Price action in the pound was fairly muted yesterday in the absence of any domestic economic data. Today could be more of the same as economic events remain sparse ahead of tomorrow’s speeches by Bank of England policymaker Catherine Mann and Governor Andrew Bailey. The main GBP specific headlines out of yesterday’s session came from the IMF, which published its latest batch of growth forecasts. For the UK economy, the IMF downgraded its 2022 and 2023 growth projections. This year, the Washington based lender said the UK economy would grow 3.7%, down a percentage point from its previous estimations, to exhibit the joint-fastest growth rate in the G7. However, in 2023, the IMF predicted the UK economic expansion will slow to just 1.2%, a near 50% reduction from its previous estimation. The IMF expects the UK to exhibit the slowest growth and highest inflation rate among the G7 next year, which is likely keeping interest rate expectations for the Bank of England’s May meeting pinned at 30bp.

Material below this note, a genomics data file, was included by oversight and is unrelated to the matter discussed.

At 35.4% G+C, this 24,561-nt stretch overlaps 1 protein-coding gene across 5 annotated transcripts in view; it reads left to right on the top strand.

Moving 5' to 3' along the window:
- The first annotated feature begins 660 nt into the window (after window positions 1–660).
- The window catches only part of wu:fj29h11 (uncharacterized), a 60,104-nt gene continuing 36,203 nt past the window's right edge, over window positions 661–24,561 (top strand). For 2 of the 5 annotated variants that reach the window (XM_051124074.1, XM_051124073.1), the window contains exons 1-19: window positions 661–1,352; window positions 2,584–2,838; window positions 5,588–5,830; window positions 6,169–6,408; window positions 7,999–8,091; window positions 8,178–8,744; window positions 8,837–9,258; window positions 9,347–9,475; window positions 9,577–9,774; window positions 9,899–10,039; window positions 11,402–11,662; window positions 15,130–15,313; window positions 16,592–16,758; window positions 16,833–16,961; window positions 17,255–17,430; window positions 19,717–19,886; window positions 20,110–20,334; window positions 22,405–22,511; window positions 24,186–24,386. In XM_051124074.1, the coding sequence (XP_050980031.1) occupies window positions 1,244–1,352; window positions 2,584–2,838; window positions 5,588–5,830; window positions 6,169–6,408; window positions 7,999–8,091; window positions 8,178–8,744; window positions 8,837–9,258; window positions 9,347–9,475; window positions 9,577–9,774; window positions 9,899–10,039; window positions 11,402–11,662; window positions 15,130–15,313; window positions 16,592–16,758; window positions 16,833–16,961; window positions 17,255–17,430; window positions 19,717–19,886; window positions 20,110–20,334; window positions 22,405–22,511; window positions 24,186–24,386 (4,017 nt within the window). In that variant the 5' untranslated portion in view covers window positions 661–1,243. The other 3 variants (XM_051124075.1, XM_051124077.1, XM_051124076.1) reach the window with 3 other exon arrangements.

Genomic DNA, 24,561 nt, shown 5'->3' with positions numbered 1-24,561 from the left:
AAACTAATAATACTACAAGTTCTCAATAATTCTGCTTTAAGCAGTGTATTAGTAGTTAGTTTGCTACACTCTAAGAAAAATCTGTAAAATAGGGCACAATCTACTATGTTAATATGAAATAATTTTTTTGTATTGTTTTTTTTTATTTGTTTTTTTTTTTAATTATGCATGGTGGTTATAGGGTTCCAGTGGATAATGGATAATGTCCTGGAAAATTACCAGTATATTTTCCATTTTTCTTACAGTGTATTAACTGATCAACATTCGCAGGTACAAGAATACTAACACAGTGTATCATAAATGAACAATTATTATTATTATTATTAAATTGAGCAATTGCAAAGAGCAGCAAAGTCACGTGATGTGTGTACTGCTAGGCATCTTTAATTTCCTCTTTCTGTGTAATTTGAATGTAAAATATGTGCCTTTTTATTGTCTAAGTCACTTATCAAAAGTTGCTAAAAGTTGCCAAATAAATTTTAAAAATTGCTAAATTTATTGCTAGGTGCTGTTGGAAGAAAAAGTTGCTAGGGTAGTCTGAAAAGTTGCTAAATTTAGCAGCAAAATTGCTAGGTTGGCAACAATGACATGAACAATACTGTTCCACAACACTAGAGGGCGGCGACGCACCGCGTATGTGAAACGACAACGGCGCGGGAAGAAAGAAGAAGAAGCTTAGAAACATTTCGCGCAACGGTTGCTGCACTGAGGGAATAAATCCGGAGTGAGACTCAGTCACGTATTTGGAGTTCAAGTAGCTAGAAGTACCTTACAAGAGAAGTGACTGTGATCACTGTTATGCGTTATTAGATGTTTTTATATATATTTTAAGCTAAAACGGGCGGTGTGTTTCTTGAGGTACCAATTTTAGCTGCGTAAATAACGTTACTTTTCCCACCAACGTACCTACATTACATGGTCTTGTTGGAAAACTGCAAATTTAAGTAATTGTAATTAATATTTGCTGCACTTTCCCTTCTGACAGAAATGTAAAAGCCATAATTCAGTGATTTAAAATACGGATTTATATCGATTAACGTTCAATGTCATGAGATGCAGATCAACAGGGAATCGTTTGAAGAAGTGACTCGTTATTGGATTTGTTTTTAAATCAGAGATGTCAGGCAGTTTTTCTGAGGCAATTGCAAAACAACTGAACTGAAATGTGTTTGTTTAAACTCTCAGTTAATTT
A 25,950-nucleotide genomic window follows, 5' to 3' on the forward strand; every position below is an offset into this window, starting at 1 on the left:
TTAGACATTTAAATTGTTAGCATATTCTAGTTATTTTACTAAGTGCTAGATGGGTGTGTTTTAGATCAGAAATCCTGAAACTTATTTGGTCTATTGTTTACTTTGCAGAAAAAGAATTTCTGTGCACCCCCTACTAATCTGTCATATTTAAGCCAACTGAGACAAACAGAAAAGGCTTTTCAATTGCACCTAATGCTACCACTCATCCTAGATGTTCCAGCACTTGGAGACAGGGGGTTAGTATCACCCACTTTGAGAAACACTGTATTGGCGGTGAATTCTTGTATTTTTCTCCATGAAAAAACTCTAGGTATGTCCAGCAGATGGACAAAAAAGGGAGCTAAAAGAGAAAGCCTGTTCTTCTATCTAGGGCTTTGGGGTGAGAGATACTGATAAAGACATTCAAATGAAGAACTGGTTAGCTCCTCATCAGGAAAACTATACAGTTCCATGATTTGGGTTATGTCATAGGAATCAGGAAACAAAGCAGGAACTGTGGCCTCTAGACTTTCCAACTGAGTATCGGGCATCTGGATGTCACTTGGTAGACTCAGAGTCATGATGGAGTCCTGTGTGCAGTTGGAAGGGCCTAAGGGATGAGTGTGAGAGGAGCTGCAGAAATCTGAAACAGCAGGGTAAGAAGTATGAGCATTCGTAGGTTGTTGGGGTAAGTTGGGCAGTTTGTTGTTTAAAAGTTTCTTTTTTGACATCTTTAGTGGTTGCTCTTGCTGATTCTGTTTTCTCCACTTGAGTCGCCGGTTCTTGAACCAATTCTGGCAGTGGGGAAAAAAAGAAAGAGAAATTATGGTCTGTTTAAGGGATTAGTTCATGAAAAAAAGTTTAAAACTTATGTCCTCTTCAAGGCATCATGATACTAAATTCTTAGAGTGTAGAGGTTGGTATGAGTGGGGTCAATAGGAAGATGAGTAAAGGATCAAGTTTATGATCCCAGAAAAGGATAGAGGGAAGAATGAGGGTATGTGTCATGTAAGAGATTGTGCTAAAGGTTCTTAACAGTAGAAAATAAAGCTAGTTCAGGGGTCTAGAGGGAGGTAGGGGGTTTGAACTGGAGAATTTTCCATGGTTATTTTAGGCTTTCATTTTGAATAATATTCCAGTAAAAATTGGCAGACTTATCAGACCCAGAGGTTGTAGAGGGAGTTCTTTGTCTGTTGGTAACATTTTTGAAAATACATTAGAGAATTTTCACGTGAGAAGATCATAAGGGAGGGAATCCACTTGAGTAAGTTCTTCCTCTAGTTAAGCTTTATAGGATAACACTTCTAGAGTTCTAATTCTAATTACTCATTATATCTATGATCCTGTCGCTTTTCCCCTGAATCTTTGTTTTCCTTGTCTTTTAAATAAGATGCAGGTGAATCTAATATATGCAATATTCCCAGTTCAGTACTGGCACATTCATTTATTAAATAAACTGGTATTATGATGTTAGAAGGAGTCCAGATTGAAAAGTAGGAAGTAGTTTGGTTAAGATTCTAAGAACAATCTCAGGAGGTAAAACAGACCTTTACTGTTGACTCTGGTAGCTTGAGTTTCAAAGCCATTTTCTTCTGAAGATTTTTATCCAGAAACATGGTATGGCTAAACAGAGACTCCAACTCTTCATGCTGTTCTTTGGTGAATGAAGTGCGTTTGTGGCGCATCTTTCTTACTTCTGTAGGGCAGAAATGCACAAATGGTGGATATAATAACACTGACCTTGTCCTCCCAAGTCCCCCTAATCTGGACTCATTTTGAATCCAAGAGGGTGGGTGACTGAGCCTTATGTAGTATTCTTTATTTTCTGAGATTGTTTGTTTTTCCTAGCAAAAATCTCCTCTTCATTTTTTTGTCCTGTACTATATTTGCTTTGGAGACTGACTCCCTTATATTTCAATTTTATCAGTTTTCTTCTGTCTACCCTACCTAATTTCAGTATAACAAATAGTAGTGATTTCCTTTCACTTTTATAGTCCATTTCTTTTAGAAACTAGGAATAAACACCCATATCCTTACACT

EURUSD has recovered from yesterday’s lows despite the further increase in both the 2Y and 10Y US Treasury yields this morning, which in this environment have usually been bearish on EUR. The recovery in the pair can’t be attributed to narratives related to the euro, however, as more G10 currencies have been rallying against the greenback overnight while sentiment around the euro remains weak. The Ukrainian army reported Russian forces attacked all along the line of contact in the Donbas region, with President Zelenskiy stating that Moscow has opened a new campaign to conquer the area. Kreminna’s regional governor stated Russian forces took a pocket of territory including the city of Kreminna. Columns of tanks were also seen heading north on the road from the southeastern port of Mariupol. With Russia stepping up its bombardment of transport infrastructure across the country, Ukraine’s ability to quickly deliver Western arms 1350km from the Polish border will be more challenging. A further downside risk for the euro is the French election, which is set to reach a conclusion early next week following Sunday’s second-round voting. Tonight, President Macron will face down his run-off competitor Marine Le Pen in the final TV debate at 21:00 CET. Currently, Macron is enjoying a wider polling margin than earlier on in the month, leading Le Pen by 56% to 44%.